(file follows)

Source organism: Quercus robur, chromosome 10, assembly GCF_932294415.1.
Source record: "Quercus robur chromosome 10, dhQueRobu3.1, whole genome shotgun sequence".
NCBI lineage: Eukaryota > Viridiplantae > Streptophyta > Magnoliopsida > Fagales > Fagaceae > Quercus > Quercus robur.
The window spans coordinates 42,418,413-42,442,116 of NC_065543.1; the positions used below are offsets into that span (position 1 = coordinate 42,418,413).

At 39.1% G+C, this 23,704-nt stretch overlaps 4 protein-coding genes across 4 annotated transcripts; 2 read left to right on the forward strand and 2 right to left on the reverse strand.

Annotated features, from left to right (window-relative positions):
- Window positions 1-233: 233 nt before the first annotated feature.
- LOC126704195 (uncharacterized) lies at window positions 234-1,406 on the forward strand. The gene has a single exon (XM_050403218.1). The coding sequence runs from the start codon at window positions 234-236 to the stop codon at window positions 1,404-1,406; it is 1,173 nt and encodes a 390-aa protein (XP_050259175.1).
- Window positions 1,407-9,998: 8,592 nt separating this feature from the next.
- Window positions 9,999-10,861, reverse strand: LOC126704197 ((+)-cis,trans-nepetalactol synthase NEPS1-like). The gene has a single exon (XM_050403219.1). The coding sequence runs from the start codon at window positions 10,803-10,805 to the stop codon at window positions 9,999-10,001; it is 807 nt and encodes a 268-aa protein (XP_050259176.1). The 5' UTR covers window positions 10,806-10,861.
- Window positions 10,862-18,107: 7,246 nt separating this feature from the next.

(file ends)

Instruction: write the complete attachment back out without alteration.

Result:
Source organism: Quercus robur, chromosome 10, assembly GCF_932294415.1.
Source record: "Quercus robur chromosome 10, dhQueRobu3.1, whole genome shotgun sequence".
NCBI lineage: Eukaryota > Viridiplantae > Streptophyta > Magnoliopsida > Fagales > Fagaceae > Quercus > Quercus robur.
The window spans coordinates 42,418,413-42,442,116 of NC_065543.1; the positions used below are offsets into that span (position 1 = coordinate 42,418,413).

At 39.1% G+C, this 23,704-nt stretch overlaps 4 protein-coding genes across 4 annotated transcripts; 2 read left to right on the forward strand and 2 right to left on the reverse strand.

Annotated features, from left to right (window-relative positions):
- Window positions 1-233: 233 nt before the first annotated feature.
- LOC126704195 (uncharacterized) lies at window positions 234-1,406 on the forward strand. The gene has a single exon (XM_050403218.1). The coding sequence runs from the start codon at window positions 234-236 to the stop codon at window positions 1,404-1,406; it is 1,173 nt and encodes a 390-aa protein (XP_050259175.1).
- Window positions 1,407-9,998: 8,592 nt separating this feature from the next.
- Window positions 9,999-10,861, reverse strand: LOC126704197 ((+)-cis,trans-nepetalactol synthase NEPS1-like). The gene has a single exon (XM_050403219.1). The coding sequence runs from the start codon at window positions 10,803-10,805 to the stop codon at window positions 9,999-10,001; it is 807 nt and encodes a 268-aa protein (XP_050259176.1). The 5' UTR covers window positions 10,806-10,861.
- Window positions 10,862-18,107: 7,246 nt separating this feature from the next.